with their uptight, institutional mindset.  Barlow was very much
of the free-spirit persuasion, deeply unimpressed by brass-hats
and jacks-in-office.  But when it came to the digital grapevine,
Barlow was a cyberspace ad-hocrat par excellence.

There was not a mighty army of Barlows.  There was only one Barlow,
and he was a fairly anomolous individual.  However, the situation only
seemed to REQUIRE a single Barlow.  In fact, after 1990, many people
must have concluded that a single Barlow was far more than
they'd ever bargained for.

Barlow's querulous mini-essay about his encounter with the FBI
struck a strong chord on the Well.  A number of other free spirits
on the fringes of Apple Computing had come under suspicion,
and they liked it not one whit better than he did.

One of these was Mitchell Kapor, the co-inventor of the spreadsheet
program "Lotus 1-2-3" and the founder of Lotus Development Corporation.
Kapor had written-off the passing indignity of being fingerprinted
down at his own local Boston FBI headquarters, but Barlow's post
made the full national scope of the FBI's dragnet clear to Kapor.
The issue now had Kapor's full attention.  As the Secret Service
swung into anti-hacker operation nationwide in 1990, Kapor watched
every move with deep skepticism and growing alarm.

As it happened, Kapor had already met Barlow, who had interviewed Kapor
for a California computer journal.  Like most people who met Barlow,
Kapor had been very taken with him.  Now Kapor took it upon himself
to drop in on Barlow for a heart-to-heart talk about the situation.

Kapor was a regular on the Well.  Kapor had been a devotee of the
Whole Earth Catalogsince the beginning, and treasured a complete run
of the magazine.  And Kapor not only had a modem, but a private jet.
In pursuit of the scattered high-tech investments of Kapor Enterprises Inc.,
his personal, multi-million dollar holding company, Kapor commonly crossed
state lines with about as much thought as one might give to faxing a letter.

The Kapor-Barlow council of June 1990, in Pinedale, Wyoming, was the start
of the Electronic Frontier Foundation.  Barlow swiftly wrote a manifesto,
"Crime and Puzzlement," which announced his, and Kapor's, intention
to form a political organization to "raise and disburse funds for education,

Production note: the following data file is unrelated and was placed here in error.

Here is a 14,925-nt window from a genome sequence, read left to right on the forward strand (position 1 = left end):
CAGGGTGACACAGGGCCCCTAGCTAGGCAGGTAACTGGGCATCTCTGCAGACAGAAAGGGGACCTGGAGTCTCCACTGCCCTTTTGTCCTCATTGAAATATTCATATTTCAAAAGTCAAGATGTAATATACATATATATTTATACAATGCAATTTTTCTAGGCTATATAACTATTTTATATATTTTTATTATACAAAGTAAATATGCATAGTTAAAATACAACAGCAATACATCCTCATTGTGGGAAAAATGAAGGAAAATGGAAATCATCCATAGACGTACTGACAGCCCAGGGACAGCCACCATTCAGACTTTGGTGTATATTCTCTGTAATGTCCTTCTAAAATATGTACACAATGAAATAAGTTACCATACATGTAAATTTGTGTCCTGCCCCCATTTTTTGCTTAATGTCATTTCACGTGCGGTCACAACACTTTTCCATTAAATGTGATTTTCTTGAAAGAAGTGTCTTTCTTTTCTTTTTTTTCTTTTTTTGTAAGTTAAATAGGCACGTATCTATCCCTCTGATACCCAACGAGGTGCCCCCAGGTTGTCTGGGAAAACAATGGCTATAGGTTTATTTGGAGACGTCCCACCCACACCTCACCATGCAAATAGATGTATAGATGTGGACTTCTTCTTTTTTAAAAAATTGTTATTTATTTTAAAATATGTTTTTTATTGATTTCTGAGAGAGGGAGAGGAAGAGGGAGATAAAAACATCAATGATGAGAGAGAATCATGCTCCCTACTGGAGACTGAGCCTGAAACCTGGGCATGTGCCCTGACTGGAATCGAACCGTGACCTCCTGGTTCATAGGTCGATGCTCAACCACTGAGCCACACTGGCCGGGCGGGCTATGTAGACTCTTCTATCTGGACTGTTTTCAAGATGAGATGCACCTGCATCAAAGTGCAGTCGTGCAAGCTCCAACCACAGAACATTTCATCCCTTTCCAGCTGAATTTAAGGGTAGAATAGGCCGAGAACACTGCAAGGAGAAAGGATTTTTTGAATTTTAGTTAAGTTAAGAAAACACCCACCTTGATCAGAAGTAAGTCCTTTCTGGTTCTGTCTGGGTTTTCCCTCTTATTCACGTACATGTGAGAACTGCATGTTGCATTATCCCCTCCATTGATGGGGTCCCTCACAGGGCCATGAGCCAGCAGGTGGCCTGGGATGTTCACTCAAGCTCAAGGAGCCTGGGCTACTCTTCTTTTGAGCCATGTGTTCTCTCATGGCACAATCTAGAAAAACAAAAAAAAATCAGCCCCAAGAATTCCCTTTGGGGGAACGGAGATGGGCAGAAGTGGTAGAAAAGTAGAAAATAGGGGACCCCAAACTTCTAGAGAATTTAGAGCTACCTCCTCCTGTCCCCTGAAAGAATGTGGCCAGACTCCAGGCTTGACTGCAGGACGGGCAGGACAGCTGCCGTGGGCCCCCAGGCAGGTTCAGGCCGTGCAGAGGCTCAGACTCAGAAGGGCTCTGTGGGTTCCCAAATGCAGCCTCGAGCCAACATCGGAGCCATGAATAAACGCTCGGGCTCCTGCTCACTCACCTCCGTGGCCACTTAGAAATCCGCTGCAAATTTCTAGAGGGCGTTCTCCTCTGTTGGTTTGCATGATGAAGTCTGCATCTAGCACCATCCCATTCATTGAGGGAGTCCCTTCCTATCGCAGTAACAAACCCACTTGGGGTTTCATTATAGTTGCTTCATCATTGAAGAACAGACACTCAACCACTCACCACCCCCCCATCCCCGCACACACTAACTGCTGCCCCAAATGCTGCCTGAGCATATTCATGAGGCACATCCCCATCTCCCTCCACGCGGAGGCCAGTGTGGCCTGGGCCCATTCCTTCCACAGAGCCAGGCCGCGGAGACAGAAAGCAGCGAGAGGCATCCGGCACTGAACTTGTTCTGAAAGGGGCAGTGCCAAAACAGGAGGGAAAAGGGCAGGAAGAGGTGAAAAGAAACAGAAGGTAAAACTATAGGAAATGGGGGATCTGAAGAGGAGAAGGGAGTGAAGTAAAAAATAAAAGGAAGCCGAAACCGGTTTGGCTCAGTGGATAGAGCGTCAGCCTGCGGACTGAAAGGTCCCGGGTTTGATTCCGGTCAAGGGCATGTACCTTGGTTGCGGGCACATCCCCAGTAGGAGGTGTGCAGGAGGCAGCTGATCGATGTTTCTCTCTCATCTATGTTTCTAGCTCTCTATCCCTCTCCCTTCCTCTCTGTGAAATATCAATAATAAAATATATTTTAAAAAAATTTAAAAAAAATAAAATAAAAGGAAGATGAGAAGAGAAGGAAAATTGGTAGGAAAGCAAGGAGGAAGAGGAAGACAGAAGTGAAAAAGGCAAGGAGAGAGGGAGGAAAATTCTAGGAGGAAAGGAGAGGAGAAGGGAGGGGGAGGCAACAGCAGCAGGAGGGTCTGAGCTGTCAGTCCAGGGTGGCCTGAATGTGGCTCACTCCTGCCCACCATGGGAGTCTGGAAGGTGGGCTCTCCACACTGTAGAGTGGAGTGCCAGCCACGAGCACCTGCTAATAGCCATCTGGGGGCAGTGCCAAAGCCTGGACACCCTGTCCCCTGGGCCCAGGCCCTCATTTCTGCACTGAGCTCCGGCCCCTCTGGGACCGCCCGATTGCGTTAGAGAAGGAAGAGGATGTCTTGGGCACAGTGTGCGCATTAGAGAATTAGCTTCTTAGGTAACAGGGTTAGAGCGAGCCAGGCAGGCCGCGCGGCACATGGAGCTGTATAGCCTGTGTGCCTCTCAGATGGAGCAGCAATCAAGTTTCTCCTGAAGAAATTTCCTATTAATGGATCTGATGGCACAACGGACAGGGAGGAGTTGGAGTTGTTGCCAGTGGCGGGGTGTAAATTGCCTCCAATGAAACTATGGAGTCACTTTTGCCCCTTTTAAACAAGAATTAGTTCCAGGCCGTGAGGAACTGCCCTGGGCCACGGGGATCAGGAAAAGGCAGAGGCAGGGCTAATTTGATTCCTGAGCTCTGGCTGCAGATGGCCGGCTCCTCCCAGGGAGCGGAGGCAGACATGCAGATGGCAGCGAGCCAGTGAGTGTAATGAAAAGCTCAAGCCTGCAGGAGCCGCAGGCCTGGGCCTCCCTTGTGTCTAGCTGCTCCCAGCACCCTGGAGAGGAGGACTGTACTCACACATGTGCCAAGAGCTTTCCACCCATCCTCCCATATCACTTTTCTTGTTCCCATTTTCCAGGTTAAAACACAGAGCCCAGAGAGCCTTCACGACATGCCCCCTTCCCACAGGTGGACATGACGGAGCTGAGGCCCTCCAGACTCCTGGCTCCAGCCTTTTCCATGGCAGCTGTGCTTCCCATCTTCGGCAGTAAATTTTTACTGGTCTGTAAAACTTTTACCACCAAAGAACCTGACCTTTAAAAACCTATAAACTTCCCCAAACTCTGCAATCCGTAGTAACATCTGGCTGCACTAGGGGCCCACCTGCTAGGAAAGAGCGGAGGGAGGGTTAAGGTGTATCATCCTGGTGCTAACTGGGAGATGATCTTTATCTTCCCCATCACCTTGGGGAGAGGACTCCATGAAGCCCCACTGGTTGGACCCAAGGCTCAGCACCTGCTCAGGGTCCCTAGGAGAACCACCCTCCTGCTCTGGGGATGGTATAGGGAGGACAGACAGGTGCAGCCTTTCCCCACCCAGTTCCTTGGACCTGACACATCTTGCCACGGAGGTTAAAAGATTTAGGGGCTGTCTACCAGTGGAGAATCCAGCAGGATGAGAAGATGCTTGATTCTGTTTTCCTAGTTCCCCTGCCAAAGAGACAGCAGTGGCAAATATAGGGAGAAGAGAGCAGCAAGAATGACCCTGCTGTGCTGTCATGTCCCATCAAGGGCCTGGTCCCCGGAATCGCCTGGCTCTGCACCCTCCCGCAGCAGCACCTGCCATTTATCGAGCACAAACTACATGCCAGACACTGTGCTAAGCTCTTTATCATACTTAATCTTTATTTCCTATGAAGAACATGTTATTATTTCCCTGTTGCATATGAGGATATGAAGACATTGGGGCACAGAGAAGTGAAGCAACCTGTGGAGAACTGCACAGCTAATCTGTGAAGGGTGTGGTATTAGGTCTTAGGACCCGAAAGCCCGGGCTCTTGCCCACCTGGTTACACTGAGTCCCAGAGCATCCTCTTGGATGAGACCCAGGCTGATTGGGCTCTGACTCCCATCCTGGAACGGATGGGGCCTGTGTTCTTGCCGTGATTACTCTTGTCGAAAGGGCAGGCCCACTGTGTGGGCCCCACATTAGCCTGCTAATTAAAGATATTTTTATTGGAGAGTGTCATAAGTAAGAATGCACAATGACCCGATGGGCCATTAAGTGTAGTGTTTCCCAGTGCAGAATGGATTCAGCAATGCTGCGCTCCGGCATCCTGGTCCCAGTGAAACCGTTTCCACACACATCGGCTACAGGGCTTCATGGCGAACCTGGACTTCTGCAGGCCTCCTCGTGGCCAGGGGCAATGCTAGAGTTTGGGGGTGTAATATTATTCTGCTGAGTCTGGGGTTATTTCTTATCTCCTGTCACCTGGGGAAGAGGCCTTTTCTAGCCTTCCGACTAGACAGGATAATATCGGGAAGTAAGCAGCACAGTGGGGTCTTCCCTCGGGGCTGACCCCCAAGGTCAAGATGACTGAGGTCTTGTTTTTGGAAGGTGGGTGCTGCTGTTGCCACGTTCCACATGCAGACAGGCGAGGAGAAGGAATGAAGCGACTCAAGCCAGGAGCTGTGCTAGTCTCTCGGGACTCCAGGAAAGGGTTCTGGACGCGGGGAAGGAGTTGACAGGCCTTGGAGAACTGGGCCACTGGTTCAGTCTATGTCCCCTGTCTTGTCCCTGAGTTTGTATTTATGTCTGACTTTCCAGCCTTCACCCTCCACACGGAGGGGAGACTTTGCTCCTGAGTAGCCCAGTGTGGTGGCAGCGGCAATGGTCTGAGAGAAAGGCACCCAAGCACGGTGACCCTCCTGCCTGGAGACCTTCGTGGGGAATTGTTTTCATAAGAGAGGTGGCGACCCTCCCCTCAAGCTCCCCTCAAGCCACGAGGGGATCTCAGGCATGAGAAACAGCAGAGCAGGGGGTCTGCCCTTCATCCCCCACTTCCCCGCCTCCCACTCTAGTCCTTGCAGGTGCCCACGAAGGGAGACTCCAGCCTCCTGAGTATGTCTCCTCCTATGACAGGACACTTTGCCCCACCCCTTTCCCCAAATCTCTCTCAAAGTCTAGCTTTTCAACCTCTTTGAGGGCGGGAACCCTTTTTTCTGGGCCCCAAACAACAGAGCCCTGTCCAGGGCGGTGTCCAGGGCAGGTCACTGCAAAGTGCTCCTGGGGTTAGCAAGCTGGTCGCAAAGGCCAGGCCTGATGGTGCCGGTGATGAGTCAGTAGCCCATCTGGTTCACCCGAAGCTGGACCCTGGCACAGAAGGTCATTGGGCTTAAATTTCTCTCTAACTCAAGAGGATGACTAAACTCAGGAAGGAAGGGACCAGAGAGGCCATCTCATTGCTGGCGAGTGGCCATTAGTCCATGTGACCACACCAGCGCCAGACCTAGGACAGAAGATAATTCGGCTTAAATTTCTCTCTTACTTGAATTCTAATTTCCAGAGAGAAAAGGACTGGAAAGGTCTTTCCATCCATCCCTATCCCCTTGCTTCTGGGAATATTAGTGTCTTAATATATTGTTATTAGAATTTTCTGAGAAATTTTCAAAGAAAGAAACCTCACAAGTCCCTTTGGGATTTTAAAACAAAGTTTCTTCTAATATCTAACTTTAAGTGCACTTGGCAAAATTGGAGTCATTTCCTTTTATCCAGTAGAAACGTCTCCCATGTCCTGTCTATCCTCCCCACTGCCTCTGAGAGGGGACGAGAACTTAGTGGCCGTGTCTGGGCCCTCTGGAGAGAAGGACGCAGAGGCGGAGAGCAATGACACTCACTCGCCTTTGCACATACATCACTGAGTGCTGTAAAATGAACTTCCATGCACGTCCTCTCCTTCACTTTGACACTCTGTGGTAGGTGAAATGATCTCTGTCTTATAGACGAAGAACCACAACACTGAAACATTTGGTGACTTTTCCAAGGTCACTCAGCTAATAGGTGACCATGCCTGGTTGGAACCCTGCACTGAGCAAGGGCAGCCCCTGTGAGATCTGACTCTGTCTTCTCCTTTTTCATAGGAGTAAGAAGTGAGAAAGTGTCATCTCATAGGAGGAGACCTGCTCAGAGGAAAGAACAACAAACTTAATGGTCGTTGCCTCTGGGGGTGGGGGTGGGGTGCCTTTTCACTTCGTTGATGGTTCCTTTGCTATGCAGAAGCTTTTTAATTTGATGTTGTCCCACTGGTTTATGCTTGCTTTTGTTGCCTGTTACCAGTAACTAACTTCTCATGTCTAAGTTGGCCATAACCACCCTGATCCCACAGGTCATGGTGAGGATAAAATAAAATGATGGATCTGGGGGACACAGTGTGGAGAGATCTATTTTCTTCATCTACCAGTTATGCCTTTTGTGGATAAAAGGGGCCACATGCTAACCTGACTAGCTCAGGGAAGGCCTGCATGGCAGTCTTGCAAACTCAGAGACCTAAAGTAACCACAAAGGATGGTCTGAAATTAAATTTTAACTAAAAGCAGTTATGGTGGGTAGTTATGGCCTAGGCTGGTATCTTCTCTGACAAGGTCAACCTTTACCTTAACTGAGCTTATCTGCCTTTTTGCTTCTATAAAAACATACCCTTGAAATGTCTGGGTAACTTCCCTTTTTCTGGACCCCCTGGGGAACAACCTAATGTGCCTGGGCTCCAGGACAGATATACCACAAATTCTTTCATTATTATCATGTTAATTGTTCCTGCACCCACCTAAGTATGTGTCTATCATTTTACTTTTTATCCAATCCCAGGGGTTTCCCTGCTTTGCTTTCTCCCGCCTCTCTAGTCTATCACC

lobbying, and litigation in the areas relating to digital speech and the
extension of the Constitution into Cyberspace."

Furthermore, proclaimed the manifesto, the foundation would
"fund, conduct, and support legal efforts to demonstrate
that the Secret Service has exercised prior restraint on publications,
limited free speech, conducted improper seizure of equipment and data,
used undue force, and generally conducted itself in a fashion which
is arbitrary, oppressive, and unconstitutional."

"Crime and Puzzlement" was distributed far and wide through computer
networking channels, and also printed in the Whole Earth Review.
The sudden declaration of a coherent, politicized counter-strike
from the ranks of hackerdom electrified the community.  Steve Wozniak
(perhaps a bit stung by the  NuPrometheus scandal) swiftly offered
to match any funds Kapor offered the Foundation.

John Gilmore, one of the pioneers of Sun Microsystems, immediately offered
his own extensive financial and personal support.  Gilmore, an ardent
libertarian, was to prove an eloquent advocate of electronic privacy issues,
especially freedom from governmental and corporate computer-assisted
surveillance of private citizens.

A second meeting in San Francisco rounded up further allies:
Stewart Brand of the Point Foundation, virtual-reality pioneers
Jaron Lanier and Chuck Blanchard, network entrepreneur and venture
capitalist Nat Goldhaber.  At this dinner meeting, the activists settled on
a formal title: the Electronic Frontier Foundation, Incorporated.
Kapor became its president. A new EFF Conference was opened on
the Point Foundation's Well, and the Well was declared
"the home of the Electronic Frontier Foundation."

Press coverage was immediate and intense.  Like their
nineteenth-century spiritual ancestors, Alexander Graham Bell
and Thomas Watson, the high-tech computer entrepreneurs
of the 1970s and 1980s--people such as Wozniak, Jobs, Kapor,
Gates, and H. Ross Perot, who had raised themselves by their bootstraps
to dominate a glittering new industry--had always made very good copy.

But while the Wellbeings rejoiced, the press in general seemed
nonplussed by the self-declared "civilizers of cyberspace."
EFF's insistence that the war against "hackers" involved grave
Constitutional civil liberties issues seemed somewhat farfetched,
especially since none of EFF's organizers were lawyers
or established politicians.  The business press in particular
found it easier to seize on the apparent core of the story--
that high-tech entrepreneur Mitchell Kapor had established
a "defense fund for hackers."  Was EFF a genuinely important
political development--or merely a clique of wealthy eccentrics,
dabbling in matters better left to the proper authorities?
The jury was still out.

But the stage was now set for open confrontation.
And the first and the most critical battle was the
hacker show-trial of "Knight Lightning."